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Finally, pictures of my bog garden

Posted by Bomber 6 MA (My Page) on
Fri, Sep 9, 05 at 10:03

This is a short series of pictures of my newly created bog garden. These plants had previously been planted in this wet area. I decided to use a liner to insure there would be consistent moisture for the true bog plants. I've had a bit of die back on the pitcher plants but they're already sending out new shoots. Yay!

Fred, thank you for your advice and encouragement.

There are some shots of my nearby veggie garden in this series.

Here is a link that might be useful: My bog garden

Follow-Up Postings:

RE: Finally, pictures of my bog garden

you should find some jewelweed to put in there also. I have some, they have pretty pale orange flowers. They grow pretty high also (My tallest is about 4') and the pods that the seeds grow in are a riot--> they explode and shoot out the seeds (my kids love them!!) If you would like, I will try to catch some seeds for you...I have a bog also and am trying to make a garden in that area. Yours is off to a fantastic start!!!

RE: Finally, pictures of my bog garden

Thanks. I will look for jewelweed. I'll keep a picture history as this garden progresses.

RE: Finally, pictures of my bog garden

Garden looks great! Some cranberries would make a great groundcover in your bog. Do keep us posted on how the garden progresses, it took about 3 years for my garden to really take off.

RE: Finally, pictures of my bog garden

Nice Garden. I'm always facinated to see other people's designs. In the spring, I'll photograph my newest one and put it out here. My newest design challenges the notion that bog gardens need to be flat or bowl shaped. It is modeled after a seep, with sides like \_/ and an almost crescent-like curving shape which is open at one end. It declines gently towards the opening. One would think all this drainage would dry it out, but even at a slight decline the live sphagnum keeps everything moist (with some watering required in july and august). Along the sides are slopes covered with pea gravel and native rock plants like wild poinsettia, Cumberland Rosemary, fameflower, yellow eyed grass and other odd things. Anyways, I'll post a photgraph around May.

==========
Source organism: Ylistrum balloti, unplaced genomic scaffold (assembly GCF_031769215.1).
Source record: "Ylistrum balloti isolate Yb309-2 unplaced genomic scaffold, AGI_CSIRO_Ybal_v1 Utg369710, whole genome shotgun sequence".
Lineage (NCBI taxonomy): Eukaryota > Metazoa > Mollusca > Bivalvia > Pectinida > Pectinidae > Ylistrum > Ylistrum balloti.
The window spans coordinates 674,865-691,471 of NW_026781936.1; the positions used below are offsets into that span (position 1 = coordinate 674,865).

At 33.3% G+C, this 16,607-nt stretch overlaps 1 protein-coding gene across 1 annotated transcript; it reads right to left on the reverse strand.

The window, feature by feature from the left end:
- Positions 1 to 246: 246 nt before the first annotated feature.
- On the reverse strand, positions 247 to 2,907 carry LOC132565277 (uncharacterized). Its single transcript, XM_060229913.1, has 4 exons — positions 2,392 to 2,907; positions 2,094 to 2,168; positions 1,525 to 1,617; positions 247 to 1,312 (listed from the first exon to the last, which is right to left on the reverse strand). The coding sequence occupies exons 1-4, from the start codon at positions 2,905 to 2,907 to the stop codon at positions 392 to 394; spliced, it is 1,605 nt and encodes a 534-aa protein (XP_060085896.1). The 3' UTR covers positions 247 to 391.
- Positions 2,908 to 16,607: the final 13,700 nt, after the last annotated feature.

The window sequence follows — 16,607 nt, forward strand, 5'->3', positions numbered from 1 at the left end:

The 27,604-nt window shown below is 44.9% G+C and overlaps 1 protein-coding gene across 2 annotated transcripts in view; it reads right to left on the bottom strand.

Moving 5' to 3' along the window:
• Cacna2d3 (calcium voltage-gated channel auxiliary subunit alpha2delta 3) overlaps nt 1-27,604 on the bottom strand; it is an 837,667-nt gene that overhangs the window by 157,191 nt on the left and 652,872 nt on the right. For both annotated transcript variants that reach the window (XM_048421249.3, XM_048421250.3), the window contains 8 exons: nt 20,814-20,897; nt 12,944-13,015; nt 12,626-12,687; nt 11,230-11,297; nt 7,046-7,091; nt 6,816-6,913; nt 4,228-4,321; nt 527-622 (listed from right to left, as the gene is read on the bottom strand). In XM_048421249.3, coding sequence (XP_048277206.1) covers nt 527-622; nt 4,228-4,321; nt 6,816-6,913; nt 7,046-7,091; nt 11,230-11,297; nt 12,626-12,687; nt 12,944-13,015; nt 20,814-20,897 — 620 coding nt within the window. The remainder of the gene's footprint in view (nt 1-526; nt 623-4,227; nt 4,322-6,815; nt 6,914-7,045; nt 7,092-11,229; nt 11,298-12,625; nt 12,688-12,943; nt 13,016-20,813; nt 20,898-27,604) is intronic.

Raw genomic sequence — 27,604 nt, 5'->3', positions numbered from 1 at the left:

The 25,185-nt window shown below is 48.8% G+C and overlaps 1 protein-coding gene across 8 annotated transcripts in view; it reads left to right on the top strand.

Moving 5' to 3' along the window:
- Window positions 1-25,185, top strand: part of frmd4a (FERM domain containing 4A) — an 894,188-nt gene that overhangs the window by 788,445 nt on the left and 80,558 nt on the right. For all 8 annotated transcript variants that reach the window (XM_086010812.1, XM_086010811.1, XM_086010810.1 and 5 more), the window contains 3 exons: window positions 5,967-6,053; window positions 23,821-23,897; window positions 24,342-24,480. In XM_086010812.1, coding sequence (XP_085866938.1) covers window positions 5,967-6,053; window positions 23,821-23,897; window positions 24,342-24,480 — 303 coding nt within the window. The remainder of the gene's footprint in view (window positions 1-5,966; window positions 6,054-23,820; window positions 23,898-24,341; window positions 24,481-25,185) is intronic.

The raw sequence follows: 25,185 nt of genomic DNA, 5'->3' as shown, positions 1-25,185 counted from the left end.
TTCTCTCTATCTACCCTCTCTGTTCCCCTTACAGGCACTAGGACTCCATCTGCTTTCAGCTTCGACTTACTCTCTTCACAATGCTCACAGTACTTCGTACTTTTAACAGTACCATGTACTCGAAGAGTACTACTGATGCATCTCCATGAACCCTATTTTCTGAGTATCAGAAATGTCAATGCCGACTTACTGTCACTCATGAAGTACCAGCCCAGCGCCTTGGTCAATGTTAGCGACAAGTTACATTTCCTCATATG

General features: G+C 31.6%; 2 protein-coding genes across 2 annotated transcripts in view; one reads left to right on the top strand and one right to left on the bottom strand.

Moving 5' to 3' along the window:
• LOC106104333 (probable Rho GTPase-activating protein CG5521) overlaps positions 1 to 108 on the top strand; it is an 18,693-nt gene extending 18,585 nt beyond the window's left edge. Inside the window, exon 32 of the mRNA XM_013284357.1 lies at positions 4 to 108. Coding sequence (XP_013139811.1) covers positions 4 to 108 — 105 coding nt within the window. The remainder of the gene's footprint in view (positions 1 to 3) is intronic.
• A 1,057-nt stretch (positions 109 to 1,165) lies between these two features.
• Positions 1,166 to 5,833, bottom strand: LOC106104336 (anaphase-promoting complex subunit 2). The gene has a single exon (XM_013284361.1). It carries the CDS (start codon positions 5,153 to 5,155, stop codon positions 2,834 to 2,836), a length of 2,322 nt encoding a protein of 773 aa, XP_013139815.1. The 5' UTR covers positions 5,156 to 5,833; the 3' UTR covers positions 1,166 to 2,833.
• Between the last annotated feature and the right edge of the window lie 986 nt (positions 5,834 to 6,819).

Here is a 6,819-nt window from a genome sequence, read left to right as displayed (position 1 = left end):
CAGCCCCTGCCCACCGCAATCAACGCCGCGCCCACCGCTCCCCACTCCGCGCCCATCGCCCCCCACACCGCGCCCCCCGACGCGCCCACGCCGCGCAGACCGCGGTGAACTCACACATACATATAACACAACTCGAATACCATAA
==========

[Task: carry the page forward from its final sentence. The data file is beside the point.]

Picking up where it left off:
Actually, watch out for that jewel weed... it is rather agressive. If you are looking to fill an area (like a moist wildflower meadow) then it is great, but it would probably our compete plants like CPs which demand lots of light. That said, I've never tried the yellow species (palada?) which has slightly larger flowers and sometimes a fragrance. I've scattered seeds before but not really give a whole lot of effort at trying to grow it. Since both orance and yellow grow in the same environment, I've wondered what differentiates their habitat (PH?).

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